After the Deluge

This winter we Southern Californians were told to expect a La Niña season, something that usually brings drought conditions. Given that we were in the midst of a historic drought already, we were dreading it. But no …. It rained and rained and rained. And then it rained some more. Truly, the plants thought they had died and gone to heaven!

A few scenes from the garden, to illustrate the lush growth:

My White Sage (Salvia apiana) has grown HUGE and is encroaching on the chair. I have never pruned it, but will probably do so in the fall.

This Aeonium (not sure of the species), which was one of my first plants, and which has labored long in the shadow of the Cleveland Sage and the California Fuchsia that overhung it, has responded to the rain and the absence of the sage by growing gigantic, and, from what I have been reading, this configuration means it is close to flowering, for the first time:

New Plants

When last we spoke, Argentine ants had decimated several of my plants, including my two Cleveland Sages, two Ceanothuses, and my Pitcher Sage. Here’s what the damage looked like:

I reluctantly decided that the two Cleveland Sages would probably never recover to their full glory, and I had them removed. The Pitcher Sage and one of the Ceanothuses had already been removed – when I was not yet aware that it was the ants that had done them in. Because of the gaps left with these huge plants missing, I withdrew from the California Native Plant Society garden tour, in which I had planned on participating this April. I’m hoping to join the tour next year, if the replacement plants have grown back sufficiently.

So I decided to replace the Pitcher Sage with a Lilac Verbena (Verbana lilacina), with which I have had some success. I had a hard time finding another Fragrant Pitcher Sage (Lepechinia fragrans), and anyway I felt it was too big for that spot. Now, the Verbena does also get to a large size, but it grows more slowly. And I love this plant — it flowers so beautifully.

I replaced one of the Cleveland Sages with another one:

And I replaced the other one with a Pozo Blue Sage (Salvia ‘Pozo Blue’), which is a hybrid of Cleveland Sage and Purple Sage, but does not get quite as big as the Cleveland Sage (so they say!):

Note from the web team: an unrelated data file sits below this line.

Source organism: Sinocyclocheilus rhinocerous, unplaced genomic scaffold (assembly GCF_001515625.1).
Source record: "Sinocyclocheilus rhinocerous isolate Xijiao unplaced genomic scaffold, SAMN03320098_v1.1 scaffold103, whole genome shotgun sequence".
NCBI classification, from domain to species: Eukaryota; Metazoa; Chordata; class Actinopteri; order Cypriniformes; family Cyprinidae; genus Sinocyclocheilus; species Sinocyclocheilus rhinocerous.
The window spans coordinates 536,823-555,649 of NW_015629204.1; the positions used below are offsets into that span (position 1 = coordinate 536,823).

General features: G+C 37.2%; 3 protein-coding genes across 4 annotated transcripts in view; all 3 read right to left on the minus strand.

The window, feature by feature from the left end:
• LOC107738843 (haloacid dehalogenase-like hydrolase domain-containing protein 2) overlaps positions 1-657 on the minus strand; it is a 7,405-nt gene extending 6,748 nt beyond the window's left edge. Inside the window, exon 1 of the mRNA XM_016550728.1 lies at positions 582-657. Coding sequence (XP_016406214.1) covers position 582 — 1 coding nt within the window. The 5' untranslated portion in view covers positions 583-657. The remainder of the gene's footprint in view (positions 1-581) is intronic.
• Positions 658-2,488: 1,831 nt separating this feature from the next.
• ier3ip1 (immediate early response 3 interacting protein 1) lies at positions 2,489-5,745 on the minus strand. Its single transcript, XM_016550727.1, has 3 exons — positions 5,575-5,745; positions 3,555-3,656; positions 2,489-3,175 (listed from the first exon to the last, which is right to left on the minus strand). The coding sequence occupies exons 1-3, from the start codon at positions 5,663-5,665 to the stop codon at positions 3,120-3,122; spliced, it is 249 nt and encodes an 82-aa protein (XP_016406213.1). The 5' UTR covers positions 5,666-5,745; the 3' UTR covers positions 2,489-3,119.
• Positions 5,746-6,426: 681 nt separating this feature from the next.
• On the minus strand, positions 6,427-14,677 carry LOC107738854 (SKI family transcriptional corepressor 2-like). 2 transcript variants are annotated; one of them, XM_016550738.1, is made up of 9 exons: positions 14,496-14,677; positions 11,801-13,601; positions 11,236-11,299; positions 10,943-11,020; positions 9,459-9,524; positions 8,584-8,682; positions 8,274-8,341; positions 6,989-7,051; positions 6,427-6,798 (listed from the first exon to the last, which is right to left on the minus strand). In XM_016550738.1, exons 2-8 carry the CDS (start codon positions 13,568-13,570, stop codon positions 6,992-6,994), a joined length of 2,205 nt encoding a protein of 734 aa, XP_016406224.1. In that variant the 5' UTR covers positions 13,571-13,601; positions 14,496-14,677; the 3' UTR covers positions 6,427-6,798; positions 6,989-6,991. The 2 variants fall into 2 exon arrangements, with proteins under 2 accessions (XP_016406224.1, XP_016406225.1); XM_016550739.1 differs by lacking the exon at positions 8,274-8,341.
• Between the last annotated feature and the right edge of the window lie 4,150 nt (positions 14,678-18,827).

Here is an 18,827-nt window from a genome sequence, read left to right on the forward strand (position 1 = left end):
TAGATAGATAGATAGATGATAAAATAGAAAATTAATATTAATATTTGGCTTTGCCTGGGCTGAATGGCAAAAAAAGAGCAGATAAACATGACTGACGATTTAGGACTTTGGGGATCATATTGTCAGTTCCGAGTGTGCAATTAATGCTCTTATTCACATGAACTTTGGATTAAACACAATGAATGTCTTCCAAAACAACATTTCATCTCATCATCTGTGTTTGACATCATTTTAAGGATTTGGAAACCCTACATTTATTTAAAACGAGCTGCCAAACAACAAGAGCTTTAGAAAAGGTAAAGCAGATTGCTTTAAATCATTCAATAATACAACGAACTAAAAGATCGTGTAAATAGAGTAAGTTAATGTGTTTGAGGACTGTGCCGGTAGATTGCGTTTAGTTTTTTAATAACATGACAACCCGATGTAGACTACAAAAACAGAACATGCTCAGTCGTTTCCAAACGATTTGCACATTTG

This is on the west side.

Some “hardware” changes: I moved the solar fountain from the west side to the east, as it was being overtaken by the Cleveland Sage (before I knew I was going to remove it!), and also because it was in the shade of the Pacific Wax Myrtles in the afternoon.

Likewise, I moved the potted succulents to the west side, because they were beginning to be overtaken by the Allen Chickering and Winifred Gilman Sages:

If there is one cautionary tale to be taken away from my garden it’s this: be more careful to space your plants carefully! I have continually underestimated the size to which many of these plants will grow, and my garden is actually more crowded than I would like. When you plant them, they are so small, and you want to fill in that space. Have patience! If the literature says they will grow to 4-5 feet, they probably will. Leave enough space!

The potted plants above are now in danger of being overtaken by the Lilac Verbena …. so I will probably have to trim it back next fall!

I also added several plants to the area near the Adirondack chair near where the fountain is now located. The first is a Bladderpod (Peritoma arborea), with small yellow flowers which appear near the end of winter, and small fruits (edible, so I hear, though I haven’t experimented yet). I am told it adds nitrogen to the soil, instead of taking it out, and that this is a good thing.

Also new is Coyote Brush (Baccharis pilularis), behind and to the right of the fountain in the rear:

Coyote Brush will grow huge, and I will cut it back to fit the area. I wanted a green background for the new Saffron Buckwheats (Eriogonum crocatum) that I planted in front of the fountain, aiming to create a mass of them with their beautiful yellow flowers:

Finally, I replaced my Miniature Rose – which was one of the first plants a visitor would see, near the curb, but was not very attractive – with a slightly non-native sage (it’s one of those Mexican immigrants), “Hot Lips” Sage (Salvia gregii ‘Hot Lips’):

When this comes into full bloom, it will be gorgeous!

What’s in Bloom

Coral Bells (Heuchera):

The Bladderpod and some of my Elegant Clarkias (Clarkia unguiculata):

The Clarkias have been late in blooming this spring – perhaps because of the rain? I don’t have many this year for some reason – possibly because I refreshed my mulch, and perhaps buried some seeds too deep.

The Hot Lips sage has a few blossoms:

The Lupines (Lupinus succulentus) are at their peak:

My Monkeyflowers (Diplacus), planted last fall to partially replace my diseased Asters, are big show-offs:

The Apricot Mallows (Sphaeralcea ambigua) are blooming (they never seem to stop!):

My wildly proliferating Evening Primroses (Oenothera californica) are showing a few blossoms (only in the late afternoon, of course – by morning they are withering away):